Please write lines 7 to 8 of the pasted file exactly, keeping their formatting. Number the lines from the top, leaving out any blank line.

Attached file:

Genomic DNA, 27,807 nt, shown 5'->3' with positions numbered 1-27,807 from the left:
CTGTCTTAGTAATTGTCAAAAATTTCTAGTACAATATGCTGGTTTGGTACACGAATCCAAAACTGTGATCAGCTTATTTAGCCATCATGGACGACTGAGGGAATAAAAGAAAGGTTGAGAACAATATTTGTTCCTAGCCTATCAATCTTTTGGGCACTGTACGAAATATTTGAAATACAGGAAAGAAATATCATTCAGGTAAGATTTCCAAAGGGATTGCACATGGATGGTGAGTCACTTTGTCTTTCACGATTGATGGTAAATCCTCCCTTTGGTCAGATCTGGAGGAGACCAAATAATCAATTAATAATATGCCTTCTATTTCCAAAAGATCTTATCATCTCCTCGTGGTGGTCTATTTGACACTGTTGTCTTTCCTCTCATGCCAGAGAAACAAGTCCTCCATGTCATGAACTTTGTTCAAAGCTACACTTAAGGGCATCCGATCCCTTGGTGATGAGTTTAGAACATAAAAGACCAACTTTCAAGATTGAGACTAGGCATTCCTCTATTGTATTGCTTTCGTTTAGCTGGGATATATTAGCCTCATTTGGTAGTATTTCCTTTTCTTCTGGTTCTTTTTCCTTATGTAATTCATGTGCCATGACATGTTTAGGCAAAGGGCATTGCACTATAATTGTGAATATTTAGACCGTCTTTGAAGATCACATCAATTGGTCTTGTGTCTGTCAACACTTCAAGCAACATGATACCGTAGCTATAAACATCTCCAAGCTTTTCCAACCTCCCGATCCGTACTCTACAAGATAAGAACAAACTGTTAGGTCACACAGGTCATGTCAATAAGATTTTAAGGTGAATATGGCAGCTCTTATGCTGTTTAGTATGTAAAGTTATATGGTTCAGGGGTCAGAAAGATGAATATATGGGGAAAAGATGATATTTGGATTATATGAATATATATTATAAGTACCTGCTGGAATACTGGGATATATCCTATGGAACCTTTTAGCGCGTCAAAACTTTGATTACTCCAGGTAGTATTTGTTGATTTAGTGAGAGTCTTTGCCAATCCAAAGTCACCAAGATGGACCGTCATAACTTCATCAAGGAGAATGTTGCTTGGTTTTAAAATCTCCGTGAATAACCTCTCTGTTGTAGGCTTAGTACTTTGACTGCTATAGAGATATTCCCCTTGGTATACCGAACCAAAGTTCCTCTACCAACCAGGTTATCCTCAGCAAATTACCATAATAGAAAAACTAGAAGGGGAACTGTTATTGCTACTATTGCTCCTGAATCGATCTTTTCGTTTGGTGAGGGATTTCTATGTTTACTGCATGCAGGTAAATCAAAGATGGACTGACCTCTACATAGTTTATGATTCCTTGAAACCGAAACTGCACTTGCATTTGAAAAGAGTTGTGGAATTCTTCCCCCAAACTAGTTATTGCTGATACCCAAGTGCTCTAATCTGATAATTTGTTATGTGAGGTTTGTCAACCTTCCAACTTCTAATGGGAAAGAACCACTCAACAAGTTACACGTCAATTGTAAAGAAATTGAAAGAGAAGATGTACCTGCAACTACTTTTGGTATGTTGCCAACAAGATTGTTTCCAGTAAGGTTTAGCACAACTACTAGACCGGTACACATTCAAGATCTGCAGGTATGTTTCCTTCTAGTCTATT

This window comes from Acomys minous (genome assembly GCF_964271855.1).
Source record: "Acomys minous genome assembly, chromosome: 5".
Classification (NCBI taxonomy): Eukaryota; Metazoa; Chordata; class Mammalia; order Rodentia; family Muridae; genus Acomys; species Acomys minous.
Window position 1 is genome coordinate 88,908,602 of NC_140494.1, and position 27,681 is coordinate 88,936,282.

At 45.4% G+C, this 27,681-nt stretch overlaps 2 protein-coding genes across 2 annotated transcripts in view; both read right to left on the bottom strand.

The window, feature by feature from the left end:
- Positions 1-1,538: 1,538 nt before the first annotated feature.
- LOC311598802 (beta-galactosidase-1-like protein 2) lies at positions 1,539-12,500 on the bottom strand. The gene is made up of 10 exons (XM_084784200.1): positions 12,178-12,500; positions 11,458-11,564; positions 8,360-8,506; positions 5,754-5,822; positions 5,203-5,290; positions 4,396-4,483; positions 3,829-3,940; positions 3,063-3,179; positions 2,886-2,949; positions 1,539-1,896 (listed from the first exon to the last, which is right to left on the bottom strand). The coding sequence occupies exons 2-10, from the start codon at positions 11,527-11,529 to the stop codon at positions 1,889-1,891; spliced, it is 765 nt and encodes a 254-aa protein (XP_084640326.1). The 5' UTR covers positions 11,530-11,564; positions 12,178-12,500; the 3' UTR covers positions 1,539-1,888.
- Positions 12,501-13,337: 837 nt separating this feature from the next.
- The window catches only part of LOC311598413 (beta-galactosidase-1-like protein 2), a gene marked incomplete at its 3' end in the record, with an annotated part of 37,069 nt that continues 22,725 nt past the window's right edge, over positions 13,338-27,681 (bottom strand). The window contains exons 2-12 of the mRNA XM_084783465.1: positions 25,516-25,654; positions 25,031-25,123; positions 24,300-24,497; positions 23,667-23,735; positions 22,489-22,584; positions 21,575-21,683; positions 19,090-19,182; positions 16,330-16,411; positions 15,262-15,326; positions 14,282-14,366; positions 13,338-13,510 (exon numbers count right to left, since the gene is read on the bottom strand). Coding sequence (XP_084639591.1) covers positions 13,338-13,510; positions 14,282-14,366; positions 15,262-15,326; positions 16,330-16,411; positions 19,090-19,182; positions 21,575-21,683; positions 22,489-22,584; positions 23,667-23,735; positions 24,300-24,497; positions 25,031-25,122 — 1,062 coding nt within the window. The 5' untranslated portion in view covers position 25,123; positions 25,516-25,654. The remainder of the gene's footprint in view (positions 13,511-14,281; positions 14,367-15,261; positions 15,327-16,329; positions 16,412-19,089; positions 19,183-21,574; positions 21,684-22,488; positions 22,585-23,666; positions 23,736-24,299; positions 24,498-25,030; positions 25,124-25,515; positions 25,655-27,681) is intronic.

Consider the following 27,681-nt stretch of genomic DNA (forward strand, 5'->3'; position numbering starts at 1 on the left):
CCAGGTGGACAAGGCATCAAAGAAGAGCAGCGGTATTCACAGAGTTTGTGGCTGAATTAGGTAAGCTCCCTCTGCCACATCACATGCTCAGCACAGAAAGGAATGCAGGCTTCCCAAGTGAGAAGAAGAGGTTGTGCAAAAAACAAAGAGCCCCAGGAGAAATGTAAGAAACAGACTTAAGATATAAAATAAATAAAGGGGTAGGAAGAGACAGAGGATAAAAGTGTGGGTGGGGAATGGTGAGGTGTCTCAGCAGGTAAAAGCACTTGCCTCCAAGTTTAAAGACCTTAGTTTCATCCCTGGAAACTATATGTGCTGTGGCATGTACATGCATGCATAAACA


At 45.4% G+C, this 27,681-nt stretch overlaps 2 protein-coding genes across 2 annotated transcripts in view; both read right to left on the bottom strand.

The window, feature by feature from the left end: